The Senate yesterday commenced a fresh process to amend the 1999 Constitution as altered with a view to making the use of card readers compulsory for elections.

The bill is seeking to amend the Electoral Act by altering the period for accreditation and voting as well as providing for the compulsory use of card readers for accreditation.

The proposed legislation, sponsored by the Senate spokesperson, Senator Surajudeen Ajibola Basiru, seeks to make provision for separate periods for accreditation and voting, with a further provision that accreditation commences by 8 am and closes by 1 pm.

According to the bill, by the provisions of the proposed amendments, voting commences immediately after accreditation; which is without prejudice to the fact that all voters who are already in the queue by 1 pm shall be accredited.

In the proposed amendment to the Electoral Act, the accreditation process shall comprise of the verification of voters using the card reader and register of voters.

The bill also provides that where the votes cast at an election in any polling unit exceeds the number of accredited voters on the voters register and card reader in any polling unit, the result of the election in that polling unit shall be declared void and another election conducted where the result at that polling unit may affect the overall result in the constituency.

The bill also makes it compulsory for INEC to make available to a political party or candidates in any election, upon request, the details of the number of accredited voters for the election on both the card reader and voters register used for the election.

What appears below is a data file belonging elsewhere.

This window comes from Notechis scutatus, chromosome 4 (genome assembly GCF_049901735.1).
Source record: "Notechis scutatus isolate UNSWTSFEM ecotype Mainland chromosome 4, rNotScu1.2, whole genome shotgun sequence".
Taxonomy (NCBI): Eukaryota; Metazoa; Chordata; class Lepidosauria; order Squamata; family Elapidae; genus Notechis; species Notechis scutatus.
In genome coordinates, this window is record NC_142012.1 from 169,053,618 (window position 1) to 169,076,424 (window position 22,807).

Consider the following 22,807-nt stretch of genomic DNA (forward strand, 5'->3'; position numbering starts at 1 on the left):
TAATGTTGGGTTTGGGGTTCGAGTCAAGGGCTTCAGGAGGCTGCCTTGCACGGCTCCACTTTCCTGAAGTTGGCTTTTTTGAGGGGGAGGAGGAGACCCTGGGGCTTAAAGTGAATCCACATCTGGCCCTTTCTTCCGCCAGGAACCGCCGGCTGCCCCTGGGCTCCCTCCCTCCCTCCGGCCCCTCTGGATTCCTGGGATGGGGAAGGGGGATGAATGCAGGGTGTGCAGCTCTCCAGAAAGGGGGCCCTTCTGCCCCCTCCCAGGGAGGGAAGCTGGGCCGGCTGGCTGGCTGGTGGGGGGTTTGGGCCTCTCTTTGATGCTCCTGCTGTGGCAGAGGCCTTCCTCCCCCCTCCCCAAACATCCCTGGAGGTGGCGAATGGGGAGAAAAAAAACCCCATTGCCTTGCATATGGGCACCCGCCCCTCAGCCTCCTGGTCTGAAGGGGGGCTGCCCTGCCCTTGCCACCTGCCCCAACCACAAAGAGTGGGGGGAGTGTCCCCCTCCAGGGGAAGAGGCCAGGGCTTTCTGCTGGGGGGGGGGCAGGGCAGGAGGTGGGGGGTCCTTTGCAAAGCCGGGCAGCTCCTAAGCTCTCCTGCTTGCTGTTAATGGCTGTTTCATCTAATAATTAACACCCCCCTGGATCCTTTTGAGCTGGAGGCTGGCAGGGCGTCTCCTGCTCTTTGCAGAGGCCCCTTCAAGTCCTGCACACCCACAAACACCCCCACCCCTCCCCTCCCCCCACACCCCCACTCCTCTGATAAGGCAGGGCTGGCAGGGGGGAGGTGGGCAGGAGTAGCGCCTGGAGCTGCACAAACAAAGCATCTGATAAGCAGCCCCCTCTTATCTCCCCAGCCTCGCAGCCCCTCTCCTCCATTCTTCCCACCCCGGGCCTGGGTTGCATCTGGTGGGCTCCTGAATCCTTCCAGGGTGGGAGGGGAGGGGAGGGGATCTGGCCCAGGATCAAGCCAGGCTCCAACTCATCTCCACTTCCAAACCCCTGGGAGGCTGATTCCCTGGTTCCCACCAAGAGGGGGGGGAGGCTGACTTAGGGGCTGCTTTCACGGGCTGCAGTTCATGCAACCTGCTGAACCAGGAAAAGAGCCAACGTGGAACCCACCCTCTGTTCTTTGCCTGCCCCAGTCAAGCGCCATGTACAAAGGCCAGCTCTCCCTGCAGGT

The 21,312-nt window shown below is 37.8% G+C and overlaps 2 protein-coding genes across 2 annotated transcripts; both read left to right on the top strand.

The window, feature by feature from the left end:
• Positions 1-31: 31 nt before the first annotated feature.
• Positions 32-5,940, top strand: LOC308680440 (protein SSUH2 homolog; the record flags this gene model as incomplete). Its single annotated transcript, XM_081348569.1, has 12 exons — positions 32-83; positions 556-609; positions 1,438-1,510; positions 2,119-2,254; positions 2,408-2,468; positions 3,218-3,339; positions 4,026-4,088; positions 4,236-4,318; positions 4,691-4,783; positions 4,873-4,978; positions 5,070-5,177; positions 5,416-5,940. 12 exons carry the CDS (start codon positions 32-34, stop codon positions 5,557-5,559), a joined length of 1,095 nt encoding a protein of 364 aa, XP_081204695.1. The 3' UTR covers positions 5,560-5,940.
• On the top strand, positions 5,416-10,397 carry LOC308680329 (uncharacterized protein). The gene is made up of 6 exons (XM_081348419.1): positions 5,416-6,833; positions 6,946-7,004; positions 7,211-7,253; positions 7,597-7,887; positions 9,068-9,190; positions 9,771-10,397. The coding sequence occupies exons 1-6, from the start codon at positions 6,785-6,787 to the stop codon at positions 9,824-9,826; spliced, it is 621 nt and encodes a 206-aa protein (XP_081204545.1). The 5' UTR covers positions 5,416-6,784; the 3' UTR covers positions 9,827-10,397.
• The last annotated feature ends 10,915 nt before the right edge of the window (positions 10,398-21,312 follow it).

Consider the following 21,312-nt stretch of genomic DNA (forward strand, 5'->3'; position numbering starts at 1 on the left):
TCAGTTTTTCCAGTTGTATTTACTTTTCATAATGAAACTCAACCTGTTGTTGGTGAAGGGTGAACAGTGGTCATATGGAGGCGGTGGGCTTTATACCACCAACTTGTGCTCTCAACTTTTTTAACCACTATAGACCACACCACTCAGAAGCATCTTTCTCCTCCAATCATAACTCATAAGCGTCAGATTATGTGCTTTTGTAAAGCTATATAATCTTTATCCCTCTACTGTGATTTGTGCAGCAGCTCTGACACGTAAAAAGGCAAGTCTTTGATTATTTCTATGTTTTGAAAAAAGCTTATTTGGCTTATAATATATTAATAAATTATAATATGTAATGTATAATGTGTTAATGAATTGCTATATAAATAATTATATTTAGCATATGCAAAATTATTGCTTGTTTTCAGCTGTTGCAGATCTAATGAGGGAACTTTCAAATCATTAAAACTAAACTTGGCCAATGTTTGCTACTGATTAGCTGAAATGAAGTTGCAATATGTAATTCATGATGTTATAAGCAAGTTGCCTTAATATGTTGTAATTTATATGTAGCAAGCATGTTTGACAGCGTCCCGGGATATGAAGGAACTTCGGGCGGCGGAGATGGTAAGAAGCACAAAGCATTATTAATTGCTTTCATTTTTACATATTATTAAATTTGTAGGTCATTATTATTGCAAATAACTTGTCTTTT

Meanwhile, at the House of Representatives, a Bill for an Act to establish Nigerian Maritime Security Trust Fund and other matters related thereto (2020), passed second reading.

Leading the debate on its general principles, the sponsor, Hon. Yusuf Adamu Gagdi, said the bill sought to provide for the establishment of a special fund for training and retraining of naval personnel for optimum productivity, as well as funding for equipment and machinery that will aid the seamless protection of our waterways by the Nigerian Navy, thereby guaranteeing robust economic development of the country.

Gagdi, who is Chairman of the House Committee on Navy, stated that since the mainstay of the Nigerian economy (oil) is majorly sourced and moved through the waterways, it was imperative that the Nigerian Navy is sufficiently equipped and routinely trained to curb the excesses of pirates, illegal oil bunkerers and other illegal activities on the nation’s waterways.